And with that, it is time to talk about the bets. For those who aren’t familiar with a Yankee, it is a type of bet that brings together multiple smaller accumulators on four different selections into one big bet. Specifically, you are looking at 6 doubles, 4 trebles, and the 4-fold acca itself. The key theory here is that by bringing together the bets in that way, you don’t need all of them to win to lock in a profit.

Now, it goes without saying that if one of these bets comes in, you are going to win big. Gavin Sutton provides examples showing returns of as high as 29.54 points. However, all of this is ultimately dictated by the odds that you are betting at. And whilst the sales material shows some examples of pretty decent odds winners coming in, this doesn’t seem to be the case based off my experience.

The truth is that even the advised odds that Gavin Sutton has advised for Yankee Yankee have had, at most, prices of about 4/1. Otherwise, you are looking at bets at quite low odds. Even as low as evens. Except, the unfortunate reality is that you will often end up having to go even lower than that. Which is concerning to me in some respects.

You see, Yankee Yankee just doesn’t seem to win all that often. In the sales material, Gavin Sutton shows a full Yankee landing, as well as several bets with 3 winners. All of these supposedly happened within 6 days of each other. Surely then, you’d expect similar results to present themselves, right? As of my writing this, there have been 2 doubles that have landed. One resulted in a modest win, the other still had a loss of 5 points.

One of the only good things here is that if you are following Gavin Sutton’s advice, you shouldn’t be spending too much money. Every bet is advised to stakes of just £11 across all bets (£1 per point) with a £220 betting bank. So, at the very least, the potential losses that you might incur through Yankee Yankee are limited.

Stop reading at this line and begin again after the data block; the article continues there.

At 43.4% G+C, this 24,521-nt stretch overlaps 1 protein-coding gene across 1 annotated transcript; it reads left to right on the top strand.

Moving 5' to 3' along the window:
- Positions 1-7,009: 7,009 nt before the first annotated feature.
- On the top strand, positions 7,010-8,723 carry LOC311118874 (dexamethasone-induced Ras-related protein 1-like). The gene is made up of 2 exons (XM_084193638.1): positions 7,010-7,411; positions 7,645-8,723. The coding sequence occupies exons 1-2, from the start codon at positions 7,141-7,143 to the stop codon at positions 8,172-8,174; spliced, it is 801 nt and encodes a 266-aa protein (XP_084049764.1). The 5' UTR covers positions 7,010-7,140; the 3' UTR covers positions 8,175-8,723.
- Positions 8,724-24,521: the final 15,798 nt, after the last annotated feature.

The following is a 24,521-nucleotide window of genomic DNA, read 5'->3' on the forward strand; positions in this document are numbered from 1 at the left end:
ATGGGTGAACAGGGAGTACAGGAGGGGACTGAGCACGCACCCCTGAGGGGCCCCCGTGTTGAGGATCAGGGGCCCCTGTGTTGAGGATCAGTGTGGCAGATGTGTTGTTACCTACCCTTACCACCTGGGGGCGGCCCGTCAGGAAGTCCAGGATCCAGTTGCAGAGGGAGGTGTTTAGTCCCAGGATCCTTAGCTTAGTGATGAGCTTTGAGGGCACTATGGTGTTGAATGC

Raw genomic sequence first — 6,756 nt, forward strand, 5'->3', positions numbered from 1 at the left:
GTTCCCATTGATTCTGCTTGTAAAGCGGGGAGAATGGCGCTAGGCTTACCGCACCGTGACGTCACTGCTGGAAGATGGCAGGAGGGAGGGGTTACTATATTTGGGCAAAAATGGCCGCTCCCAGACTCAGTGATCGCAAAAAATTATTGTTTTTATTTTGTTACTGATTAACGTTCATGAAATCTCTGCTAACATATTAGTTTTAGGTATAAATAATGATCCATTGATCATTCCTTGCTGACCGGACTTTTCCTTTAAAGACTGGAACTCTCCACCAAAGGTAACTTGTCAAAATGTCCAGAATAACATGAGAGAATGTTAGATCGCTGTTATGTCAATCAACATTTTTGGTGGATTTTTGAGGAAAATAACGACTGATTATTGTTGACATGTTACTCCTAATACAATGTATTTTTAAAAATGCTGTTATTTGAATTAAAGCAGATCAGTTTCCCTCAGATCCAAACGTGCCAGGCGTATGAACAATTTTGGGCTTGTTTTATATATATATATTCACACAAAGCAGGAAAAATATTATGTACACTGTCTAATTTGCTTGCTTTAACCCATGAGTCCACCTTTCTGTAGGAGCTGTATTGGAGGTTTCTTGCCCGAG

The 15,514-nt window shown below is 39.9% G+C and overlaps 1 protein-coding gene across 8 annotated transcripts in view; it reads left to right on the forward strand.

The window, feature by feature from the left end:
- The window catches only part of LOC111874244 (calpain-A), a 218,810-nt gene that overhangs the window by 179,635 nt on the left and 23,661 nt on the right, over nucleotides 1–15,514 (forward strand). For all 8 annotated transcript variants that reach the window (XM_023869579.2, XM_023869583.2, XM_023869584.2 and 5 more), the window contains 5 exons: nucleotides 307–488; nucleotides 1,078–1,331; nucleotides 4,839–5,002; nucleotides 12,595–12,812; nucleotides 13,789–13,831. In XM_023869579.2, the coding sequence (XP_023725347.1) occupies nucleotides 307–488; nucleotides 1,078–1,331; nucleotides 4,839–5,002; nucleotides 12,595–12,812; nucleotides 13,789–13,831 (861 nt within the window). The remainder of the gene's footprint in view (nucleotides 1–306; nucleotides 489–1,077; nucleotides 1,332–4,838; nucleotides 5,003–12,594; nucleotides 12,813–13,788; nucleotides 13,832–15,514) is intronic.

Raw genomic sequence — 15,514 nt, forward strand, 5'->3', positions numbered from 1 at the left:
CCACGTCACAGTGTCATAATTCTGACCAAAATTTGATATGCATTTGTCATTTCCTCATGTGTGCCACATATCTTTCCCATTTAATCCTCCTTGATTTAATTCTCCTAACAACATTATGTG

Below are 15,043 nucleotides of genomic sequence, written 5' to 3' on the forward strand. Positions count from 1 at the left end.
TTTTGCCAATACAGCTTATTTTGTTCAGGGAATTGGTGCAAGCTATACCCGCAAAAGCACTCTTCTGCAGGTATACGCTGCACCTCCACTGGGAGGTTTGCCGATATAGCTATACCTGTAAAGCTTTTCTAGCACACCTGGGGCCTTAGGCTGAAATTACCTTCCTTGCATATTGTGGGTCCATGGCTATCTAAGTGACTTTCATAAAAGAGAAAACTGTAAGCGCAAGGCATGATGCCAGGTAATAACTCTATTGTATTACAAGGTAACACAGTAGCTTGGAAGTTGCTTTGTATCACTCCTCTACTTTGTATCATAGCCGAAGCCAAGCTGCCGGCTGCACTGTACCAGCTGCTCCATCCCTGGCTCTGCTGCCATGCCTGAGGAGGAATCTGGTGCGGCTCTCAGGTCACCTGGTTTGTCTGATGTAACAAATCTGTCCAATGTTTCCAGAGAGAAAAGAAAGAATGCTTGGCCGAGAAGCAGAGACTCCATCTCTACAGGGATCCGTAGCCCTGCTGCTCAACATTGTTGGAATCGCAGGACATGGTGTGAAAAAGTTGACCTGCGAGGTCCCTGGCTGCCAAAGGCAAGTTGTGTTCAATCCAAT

How Does Yankee Yankee Work?

When it comes to describing how Yankee Yankee actually works… Well, it’s a difficult thing if I’m completely honest. Something that is fuelled in no small part by the fact that Gavin Sutton doesn’t really have much of anything to say about the service at all. Between the sales material and correspondence from Gavin Sutton there isn’t a single snippet of information.

The only thing that we are really told is that because of the bet type used, you only require “2 or more winners to see a return from the bet”. The implication of this, at least in my opinion, is that there is some sort of additional merit to bringing together bets in a Yankee. Furthermore, I want to highlight that whilst Gavin Sutton’s assertion that only 2 horses need to win for a return, Yankee Yankee can still lose money, even when it wins. Something that has happened already.

What categorically isn’t discussed however is what the selection process for Yankee Yankee entails. There is absolutely no information whatsoever provide in this regard, and honestly, it is quite concerning. The fact of the matter is that in order for something like this to really work, you have to be picking the right horses in the first place, and that requires a decent knowledge of the sport you are betting on.

Unfortunately, Gavin Sutton doesn’t do a whole lot to demonstrate this. Instead, what we are told is “I place one small bet each day, this has allowed me to minimize my risk and still see big profits return from my betting”. All backed up by pretty much no proofing or evidence. All despite the fact that there is an implication that he has been doing this for a reasonable period of time.  

What is the Initial Investment?